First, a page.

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Hunger Makes Me a Modern Girl: A Memoir Hardcover – 5 Nov 2015
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The author writes focused and uncluttered prose, choosing the best, most telling details, as she recounts stories that show what it means to perform for the first time and what it means for a woman to be both a fan and a star in a staunchly male-dominated world. Unlike many rock star memoirs, there's no sense that this book is a chore or a marketing effort. It's revealing and riveting. On the page as in her songs, Brownstein finds the right words to give shape to experience (Kirkus)
Carrie Brownstein writes the way she plays guitar, with raw honesty, passion, and great humor (Vanity Fair)
She can play, but man, can Carrie Brownstein write . . . Her blazing memoir is lit by the same flair for adventure, fearless inquiry, and honesty that mark her gritty licks and trenchant vocals (Elle)
[A] glorious, grungy paean to losing yourself in music (Sarra Manning Red)
In the vast library of recent rock memoirs - just listing their authors would take up most of this review's space - Ms Brownstein's may be the one that most nakedly exposes its author's personality (New York Times)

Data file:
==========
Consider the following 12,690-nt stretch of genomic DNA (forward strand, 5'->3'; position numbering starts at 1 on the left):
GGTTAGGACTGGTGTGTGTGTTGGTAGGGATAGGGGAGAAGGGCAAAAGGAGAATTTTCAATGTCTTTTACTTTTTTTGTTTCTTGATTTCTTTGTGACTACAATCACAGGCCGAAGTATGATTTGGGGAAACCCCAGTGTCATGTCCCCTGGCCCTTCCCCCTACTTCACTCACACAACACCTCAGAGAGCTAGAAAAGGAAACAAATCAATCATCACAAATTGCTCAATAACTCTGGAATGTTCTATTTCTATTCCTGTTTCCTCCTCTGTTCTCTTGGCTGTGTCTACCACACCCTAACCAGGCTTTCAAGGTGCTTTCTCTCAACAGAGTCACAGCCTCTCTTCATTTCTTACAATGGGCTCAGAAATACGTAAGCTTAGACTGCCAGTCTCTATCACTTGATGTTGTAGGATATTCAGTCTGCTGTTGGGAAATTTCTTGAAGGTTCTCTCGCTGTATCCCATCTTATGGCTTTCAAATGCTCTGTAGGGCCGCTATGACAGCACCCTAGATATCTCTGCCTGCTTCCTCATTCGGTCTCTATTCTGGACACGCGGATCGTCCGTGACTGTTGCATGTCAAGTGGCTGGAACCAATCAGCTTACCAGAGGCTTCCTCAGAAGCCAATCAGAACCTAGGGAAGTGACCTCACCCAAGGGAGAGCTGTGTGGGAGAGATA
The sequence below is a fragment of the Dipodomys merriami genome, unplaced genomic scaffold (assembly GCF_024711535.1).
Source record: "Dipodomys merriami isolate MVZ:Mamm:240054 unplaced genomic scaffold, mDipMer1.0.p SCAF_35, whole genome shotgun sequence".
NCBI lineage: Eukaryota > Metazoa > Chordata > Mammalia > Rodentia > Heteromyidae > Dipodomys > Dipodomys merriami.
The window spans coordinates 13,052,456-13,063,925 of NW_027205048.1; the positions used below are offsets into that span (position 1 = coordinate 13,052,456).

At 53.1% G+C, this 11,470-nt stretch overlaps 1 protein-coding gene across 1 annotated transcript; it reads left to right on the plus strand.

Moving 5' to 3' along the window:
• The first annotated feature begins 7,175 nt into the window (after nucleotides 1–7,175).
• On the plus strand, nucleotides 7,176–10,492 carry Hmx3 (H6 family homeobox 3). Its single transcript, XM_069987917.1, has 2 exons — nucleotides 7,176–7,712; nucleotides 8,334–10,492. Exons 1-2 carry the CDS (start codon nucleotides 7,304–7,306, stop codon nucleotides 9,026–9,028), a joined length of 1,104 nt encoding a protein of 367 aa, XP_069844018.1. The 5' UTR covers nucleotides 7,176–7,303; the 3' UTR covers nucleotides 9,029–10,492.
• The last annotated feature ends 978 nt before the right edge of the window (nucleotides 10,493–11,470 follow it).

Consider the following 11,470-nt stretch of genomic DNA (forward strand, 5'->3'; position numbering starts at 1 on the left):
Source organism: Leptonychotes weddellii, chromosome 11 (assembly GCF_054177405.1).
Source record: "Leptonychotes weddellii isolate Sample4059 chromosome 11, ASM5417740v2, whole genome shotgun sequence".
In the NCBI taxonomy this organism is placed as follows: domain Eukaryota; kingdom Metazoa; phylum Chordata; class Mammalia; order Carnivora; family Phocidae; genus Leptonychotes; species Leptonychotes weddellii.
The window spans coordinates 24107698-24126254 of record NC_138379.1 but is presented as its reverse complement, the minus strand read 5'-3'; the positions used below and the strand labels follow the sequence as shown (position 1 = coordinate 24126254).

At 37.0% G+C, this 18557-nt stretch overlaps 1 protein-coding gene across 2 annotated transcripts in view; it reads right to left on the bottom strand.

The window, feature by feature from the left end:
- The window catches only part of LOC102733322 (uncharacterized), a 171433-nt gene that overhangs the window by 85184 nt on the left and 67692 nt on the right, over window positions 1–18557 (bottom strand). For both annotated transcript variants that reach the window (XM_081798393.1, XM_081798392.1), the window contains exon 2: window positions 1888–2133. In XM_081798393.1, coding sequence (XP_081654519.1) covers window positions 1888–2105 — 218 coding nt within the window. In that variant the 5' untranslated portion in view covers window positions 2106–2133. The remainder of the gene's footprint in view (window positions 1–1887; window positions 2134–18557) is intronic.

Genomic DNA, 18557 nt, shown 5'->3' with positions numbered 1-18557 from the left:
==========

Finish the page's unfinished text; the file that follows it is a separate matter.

[Brownstein's] honesty is disarming, and buoyed by the same dry wit that makes her scenester-lacerating IFC series Portlandia so good. That's how she artfully manages to transcend the backstage tropes of the rock-bio genre, and why Hunger should become the new handbook for every modern girl (and yes, boys, too) looking for the courage to pursue a life less ordinary (Entertainment Weekly)
Heartfelt and disarmingly honest . . . her greatest achievement here is in opening up about her most enduring adversary: herself (Independent)
Heartfelt and disarmingly honest, Hunger Makes Me A Modern Girl is far from a regular tale of rock'n'roll dissolution. It is, instead, a tale of a young woman with a complex interior life struggling to grow up and find her identity . . . It is the story of her struggle to belong (Independent on Sunday)
Revelatory, poignant and genuinely funny . . . this memoir reads like a rich and rewarding coming-of-age novel . . . Disarmingly honest and self-deprecating, it's inspirational reading for aspiring musicians, outsiders and anyone trying to make sense of their life (List)
Hunger Makes Me a Modern Girl succeeds on enough levels to make familiarity with Brownstein's career largely unnecessary . . . Brownstein's candid, poetic and ideas-strewn narrative supports a gripping tale (The Skinny)
From the guitarist of the pioneering band Sleater-Kinney, a candid, funny, and deeply personal look at making a life-and finding yourself-in music.See all Product description
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4.5 stars and very much recommended